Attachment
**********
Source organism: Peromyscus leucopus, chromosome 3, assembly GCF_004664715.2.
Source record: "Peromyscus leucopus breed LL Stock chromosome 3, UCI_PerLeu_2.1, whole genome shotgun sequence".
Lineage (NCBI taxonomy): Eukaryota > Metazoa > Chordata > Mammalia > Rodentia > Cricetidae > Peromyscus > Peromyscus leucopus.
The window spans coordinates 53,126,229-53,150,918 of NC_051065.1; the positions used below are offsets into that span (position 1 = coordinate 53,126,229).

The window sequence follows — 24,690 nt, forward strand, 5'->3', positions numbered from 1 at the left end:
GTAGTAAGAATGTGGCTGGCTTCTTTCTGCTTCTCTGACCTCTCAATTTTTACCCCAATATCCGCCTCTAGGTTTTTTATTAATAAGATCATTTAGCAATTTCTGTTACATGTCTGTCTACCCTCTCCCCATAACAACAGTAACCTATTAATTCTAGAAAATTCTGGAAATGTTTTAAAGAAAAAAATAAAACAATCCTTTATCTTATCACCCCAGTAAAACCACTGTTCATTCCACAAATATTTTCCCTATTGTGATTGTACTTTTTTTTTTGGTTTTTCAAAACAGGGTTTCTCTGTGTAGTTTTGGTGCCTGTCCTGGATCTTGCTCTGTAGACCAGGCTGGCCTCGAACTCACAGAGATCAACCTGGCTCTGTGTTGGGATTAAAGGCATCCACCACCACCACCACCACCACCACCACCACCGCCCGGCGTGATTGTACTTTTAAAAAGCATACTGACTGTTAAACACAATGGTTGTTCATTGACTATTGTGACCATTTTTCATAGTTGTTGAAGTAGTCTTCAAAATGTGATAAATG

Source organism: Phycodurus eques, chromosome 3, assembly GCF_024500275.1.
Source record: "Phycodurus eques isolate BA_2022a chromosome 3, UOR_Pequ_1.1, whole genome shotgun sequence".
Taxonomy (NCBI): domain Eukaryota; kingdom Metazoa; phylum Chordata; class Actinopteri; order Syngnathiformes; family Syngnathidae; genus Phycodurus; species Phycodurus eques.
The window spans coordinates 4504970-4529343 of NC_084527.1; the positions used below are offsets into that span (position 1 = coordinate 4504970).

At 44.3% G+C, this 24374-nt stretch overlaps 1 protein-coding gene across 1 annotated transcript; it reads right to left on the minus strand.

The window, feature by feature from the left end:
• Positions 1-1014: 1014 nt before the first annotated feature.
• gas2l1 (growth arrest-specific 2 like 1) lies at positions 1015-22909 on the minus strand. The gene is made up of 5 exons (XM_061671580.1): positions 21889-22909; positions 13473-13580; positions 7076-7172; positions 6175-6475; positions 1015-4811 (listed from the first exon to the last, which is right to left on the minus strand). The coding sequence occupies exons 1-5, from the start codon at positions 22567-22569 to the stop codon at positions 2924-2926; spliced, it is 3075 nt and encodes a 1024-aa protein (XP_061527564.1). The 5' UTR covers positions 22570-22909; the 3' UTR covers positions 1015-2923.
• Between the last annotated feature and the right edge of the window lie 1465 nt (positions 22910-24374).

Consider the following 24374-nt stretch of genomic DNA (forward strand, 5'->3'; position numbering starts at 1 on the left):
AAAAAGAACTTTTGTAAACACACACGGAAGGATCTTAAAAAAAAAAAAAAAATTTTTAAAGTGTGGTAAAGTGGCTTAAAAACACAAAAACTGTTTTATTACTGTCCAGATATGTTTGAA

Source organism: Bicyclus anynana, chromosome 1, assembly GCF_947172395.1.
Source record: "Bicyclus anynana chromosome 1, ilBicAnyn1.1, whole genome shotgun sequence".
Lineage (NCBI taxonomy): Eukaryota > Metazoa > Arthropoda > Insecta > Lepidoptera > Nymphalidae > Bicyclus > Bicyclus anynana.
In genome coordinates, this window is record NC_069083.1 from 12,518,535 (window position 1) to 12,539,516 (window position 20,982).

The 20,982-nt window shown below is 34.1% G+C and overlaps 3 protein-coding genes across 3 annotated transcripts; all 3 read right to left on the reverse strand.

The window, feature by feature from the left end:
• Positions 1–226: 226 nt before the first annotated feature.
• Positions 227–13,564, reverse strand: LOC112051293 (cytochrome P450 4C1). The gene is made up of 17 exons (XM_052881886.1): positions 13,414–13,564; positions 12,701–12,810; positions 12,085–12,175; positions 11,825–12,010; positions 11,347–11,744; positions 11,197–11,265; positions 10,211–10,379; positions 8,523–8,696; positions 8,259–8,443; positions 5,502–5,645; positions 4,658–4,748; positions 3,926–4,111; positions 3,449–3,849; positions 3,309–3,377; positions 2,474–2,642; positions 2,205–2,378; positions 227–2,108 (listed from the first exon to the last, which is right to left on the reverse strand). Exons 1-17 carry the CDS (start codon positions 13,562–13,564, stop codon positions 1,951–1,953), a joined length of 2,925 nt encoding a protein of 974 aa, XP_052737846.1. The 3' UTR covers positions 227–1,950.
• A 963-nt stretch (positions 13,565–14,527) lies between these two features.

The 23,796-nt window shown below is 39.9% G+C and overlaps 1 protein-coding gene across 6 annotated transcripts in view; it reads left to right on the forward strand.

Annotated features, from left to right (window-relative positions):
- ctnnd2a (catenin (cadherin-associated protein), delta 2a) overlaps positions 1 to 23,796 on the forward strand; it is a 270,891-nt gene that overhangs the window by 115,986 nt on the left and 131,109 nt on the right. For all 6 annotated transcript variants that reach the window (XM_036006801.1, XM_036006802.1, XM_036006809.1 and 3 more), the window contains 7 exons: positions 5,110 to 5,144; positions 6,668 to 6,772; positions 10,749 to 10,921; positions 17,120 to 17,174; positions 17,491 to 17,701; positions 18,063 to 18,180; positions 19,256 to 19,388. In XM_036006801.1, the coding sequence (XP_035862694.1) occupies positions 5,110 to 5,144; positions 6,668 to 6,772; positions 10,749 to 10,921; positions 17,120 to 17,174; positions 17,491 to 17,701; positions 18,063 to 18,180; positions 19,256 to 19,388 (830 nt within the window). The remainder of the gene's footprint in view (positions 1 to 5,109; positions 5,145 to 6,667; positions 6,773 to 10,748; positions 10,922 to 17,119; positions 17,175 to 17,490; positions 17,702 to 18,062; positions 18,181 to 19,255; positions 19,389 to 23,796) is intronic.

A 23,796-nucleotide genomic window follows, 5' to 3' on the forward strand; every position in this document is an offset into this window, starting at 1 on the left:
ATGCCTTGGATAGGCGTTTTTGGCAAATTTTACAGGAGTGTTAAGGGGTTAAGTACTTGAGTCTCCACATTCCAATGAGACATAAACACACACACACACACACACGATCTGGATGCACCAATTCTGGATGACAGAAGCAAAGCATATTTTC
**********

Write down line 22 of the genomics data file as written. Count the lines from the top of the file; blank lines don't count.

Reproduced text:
The 20,982-nt window shown below is 34.1% G+C and overlaps 3 protein-coding genes across 3 annotated transcripts; all 3 read right to left on the reverse strand.